Hongkong International Terminals (HIT) said port operators, contractors and workers — who have reached a settlement in wage negotiations that will give dockworkers a potential increase of 10.1 percent — were “all in the same boat” and would have to work together if the port was to remain competitive.
HIT says 95 percent of contracted dockworkers have signed their agreement to a 6 percent increase from May 1 and an individual productivity-based 4.1 percent incentive, giving them a potential 10.1 percent pay rise.
This is short of the 14 percent increase demanded by the Union of Hong Kong Dockers. Contrary to the HIT announcement, union general secretary Stanley Ho said only 50 percent of the contracted workers had accepted the plan.
According to the South China Morning Post, Ho again refused to rule out the possibility of taking industrial action. He was the organizer of last year’s 40-day strike by the contracted dockworkers, the longest strike in Hong Kong’s history.
The 6 percent increase is higher than last year’s inflation rate of 4.3 percent, and HIT said most of the contracted workers would benefit from the 4.1 percent incentive plan. It pointed out that the incentive program was clear and transparent, with specific methods of calculation for each category of workers, whether they were HIT staff or contracted workers.
The company said it would closely monitor the operations of the external contractors and ensure that workers received the pay increases as agreed upon with employers.
“Under the incentive program to be launched on May 1, over 95 percent of workers who maintain their productivity at the same level as the second half of 2013 and work on their normal shifts will receive an incentive income equivalent to 4.1 percent,” HIT said in a statement.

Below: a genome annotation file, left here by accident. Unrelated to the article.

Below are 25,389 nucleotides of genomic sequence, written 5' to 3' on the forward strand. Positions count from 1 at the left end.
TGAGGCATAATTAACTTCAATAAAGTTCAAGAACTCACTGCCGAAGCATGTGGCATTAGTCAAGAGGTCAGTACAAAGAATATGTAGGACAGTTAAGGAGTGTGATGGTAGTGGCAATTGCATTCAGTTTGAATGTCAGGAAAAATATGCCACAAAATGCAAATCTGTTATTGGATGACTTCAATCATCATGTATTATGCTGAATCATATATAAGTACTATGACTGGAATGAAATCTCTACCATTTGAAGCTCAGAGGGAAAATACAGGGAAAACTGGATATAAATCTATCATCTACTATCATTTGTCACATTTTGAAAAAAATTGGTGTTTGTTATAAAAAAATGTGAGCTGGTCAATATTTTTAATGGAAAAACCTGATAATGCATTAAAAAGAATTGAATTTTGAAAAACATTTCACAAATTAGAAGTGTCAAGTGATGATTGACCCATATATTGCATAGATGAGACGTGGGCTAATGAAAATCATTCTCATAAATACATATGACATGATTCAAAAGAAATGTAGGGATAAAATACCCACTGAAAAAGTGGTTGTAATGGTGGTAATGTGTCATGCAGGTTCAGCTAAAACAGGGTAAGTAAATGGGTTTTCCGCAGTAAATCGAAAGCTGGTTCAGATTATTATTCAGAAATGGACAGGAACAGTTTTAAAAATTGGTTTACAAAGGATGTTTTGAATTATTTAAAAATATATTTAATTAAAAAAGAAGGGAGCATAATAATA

But the Hong Kong flagship of Hutchison Port Holdings Trust gave a bleak assessment of the port business in its reaction to the agreement on wages.
“The Hong Kong port industry is facing fierce challenges as the Hong Kong port saw an overall drop of 3.6 percent in throughput in 2013 and HIT recorded a decline of 12 percent in throughput, the worst performance since the 2009 financial crisis,” an HIT spokesman said.
“While business is expected to stabilize this year, HIT, external contractors and their workers are all in the same boat and must work together to reinvigorate industry competitiveness. The goal is to attract more business and share the fruits of economic success.”
Those fruits are becoming harder to reach as Hong Kong’s port productivity flags in the face of larger ships staying alongside for longer. Container moves per vessel call are not increasing in proportion with the additional quay space being occupied.
According to data from the JOC Port Productivity database, Hong Kong ranks near the bottom of greater China’s ports in berth productivity, defined as the total number of lifts per hour while the ship is at port. Based on 2013 data for more than 4,300 vessel calls of ships with a capacity of 10,000 TEUs or higher, Hong Kong’s berth productivity was 86 moves per hour, versus 143 at Ningbo, the Chinese port with the highest productivity for vessels of this size.
Hong Kong has now recorded two consecutive years of falling throughput. Last year it handled 22.35 million 20-foot containers, and in 2012, 23.1 million boxes crossed its wharves.